Kindly help me in solving this.. Op amp is ideal, calculate Vo. Your hhelp will be really appreciated

What type is this Op amp? What is formula for calculating Vo.

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    \$\begingroup\$ I'm voting to close this question as off-topic because it looks like homework with no attempt to a solution. \$\endgroup\$
    – Rev
    May 17 '16 at 6:03
  • \$\begingroup\$ Yup... positive feedback is creating all confusion... otherwise this is really simple.. \$\endgroup\$ May 17 '16 at 6:13
  • \$\begingroup\$ What type of opamp? The question tells you : an ideal one. \$\endgroup\$ May 17 '16 at 10:27

When dealing with operational amplifiers you have to consider two things : First there is no current coming in or out of op amp (not true in real life applications). Second , voltages at the positive and negative inputs of the opamp is always equal. When we look at the positive input rail, you can see that output voltage and the ground form a voltage divider circuit. if we call the voltage at the input, Vin. Vin = (Vo x 200000)/ 300000, Vin = 2Vo/3 . Remember what i said before voltages at the positive and negative inputs of the opamp is always equal.That means voltage of the inverting input rail is also 2Vo/3.Now remember rule number one : there is zero current in the input rail , which means current coming from the 400mV source is going straight to output without visiting the input.İf we calculate the equation for that : (400-2Vo/3) /5000 = (2Vo/3-Vo)/50000 . If you solve the equation, you can see that Vo equals to 631.57 mV.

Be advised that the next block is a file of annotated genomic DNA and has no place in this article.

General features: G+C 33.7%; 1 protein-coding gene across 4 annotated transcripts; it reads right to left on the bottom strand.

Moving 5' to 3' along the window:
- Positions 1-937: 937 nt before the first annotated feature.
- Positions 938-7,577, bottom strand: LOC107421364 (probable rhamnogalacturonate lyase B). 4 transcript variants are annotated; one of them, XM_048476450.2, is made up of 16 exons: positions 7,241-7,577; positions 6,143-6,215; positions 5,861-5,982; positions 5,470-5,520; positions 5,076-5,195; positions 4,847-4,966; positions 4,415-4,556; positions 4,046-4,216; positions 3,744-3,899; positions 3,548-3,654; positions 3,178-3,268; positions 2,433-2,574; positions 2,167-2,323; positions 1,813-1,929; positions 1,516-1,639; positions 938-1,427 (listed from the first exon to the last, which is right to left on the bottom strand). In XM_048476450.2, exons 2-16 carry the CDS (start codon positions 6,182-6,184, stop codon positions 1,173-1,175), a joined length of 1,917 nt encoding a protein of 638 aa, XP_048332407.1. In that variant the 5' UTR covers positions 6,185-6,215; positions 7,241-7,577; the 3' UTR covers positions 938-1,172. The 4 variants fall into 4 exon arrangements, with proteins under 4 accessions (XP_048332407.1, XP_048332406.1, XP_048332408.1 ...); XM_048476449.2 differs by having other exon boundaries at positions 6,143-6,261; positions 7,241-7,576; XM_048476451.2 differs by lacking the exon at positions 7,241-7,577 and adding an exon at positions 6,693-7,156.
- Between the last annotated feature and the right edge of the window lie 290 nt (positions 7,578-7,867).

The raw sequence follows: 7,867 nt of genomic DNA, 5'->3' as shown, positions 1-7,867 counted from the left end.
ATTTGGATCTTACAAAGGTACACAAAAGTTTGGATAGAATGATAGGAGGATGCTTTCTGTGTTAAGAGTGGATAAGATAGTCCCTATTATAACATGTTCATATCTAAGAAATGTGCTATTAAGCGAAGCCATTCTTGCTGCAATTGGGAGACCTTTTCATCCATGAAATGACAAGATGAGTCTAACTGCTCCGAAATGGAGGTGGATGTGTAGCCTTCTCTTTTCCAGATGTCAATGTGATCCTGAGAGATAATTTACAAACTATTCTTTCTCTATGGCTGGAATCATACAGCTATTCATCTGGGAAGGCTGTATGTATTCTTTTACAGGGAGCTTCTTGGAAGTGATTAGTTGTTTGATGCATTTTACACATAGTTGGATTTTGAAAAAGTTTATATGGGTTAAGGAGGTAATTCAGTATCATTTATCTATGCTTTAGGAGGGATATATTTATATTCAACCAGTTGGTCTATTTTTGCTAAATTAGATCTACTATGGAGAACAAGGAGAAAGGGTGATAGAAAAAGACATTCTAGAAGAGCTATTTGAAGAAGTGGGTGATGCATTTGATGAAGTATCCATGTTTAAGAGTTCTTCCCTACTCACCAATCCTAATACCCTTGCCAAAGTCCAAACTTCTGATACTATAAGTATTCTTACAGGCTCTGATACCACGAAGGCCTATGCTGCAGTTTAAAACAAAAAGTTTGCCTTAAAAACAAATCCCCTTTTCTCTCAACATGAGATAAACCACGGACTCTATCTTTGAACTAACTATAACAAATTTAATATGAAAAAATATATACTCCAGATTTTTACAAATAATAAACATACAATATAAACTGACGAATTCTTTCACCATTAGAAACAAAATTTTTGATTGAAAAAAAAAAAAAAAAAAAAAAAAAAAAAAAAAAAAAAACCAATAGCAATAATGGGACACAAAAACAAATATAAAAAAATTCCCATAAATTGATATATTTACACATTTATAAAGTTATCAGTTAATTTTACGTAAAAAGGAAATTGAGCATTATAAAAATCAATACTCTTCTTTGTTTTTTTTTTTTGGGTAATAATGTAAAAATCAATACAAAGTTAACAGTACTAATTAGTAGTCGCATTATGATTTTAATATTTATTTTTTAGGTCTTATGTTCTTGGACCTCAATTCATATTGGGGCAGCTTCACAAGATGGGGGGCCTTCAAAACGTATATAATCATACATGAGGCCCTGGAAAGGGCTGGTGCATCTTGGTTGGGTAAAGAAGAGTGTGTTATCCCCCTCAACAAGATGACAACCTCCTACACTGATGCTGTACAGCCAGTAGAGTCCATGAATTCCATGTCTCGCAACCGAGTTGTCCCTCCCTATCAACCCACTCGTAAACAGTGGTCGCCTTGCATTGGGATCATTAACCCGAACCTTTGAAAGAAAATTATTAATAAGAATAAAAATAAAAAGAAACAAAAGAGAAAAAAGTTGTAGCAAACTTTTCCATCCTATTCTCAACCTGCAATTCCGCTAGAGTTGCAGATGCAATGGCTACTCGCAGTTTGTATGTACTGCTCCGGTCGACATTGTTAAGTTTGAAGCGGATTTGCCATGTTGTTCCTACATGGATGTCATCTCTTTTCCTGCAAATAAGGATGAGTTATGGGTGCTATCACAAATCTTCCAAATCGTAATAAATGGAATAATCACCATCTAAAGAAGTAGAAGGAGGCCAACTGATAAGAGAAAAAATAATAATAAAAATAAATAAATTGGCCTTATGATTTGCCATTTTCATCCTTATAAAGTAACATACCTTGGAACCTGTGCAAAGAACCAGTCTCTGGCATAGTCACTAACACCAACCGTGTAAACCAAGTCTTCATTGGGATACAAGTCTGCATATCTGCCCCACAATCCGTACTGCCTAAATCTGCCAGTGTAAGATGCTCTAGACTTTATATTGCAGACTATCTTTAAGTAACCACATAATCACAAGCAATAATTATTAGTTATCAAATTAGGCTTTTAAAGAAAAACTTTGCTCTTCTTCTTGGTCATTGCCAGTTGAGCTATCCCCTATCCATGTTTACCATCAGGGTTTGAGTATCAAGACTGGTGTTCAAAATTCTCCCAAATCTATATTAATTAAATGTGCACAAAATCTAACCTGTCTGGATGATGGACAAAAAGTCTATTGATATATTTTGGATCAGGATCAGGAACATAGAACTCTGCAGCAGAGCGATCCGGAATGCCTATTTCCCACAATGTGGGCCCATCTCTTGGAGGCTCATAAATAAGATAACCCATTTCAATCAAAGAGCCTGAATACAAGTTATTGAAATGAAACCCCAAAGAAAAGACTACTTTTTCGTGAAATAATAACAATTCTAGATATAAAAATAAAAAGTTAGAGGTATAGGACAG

• \$\begingroup\$ Maybe i'm misreading things but afaict he has more positive feedback than negative feedback which means the amplifier wont be acting as an amplifier at all. \$\endgroup\$ May 17 '16 at 5:54
  • \$\begingroup\$ If your analysis gives +632mV, how can you then flip it to -632mV? If the true answer is -632mV there must be something wrong with your analysis. \$\endgroup\$
    – Chu
    May 17 '16 at 12:22
  • \$\begingroup\$ While technically correct, this answer is extremely misleading because what you have calculated (+631.57 mV) is a metastable state -- a state that cannot persist if there's the slightest perturbation (noise) in any of the signal levels. Because of the strong positive feedback, the only stable states for the output voltage are +10V and -10V, the supply rails. Also, your final statement is just wrong. \$\endgroup\$
    – Dave Tweed
    May 17 '16 at 12:38
  • \$\begingroup\$ Yes - the answer from Dogus Ural is wrong. As soon as the power is switched-on the opamp goes into saturation due to the dominating positive feedback. \$\endgroup\$
    – LvW
    May 17 '16 at 20:14

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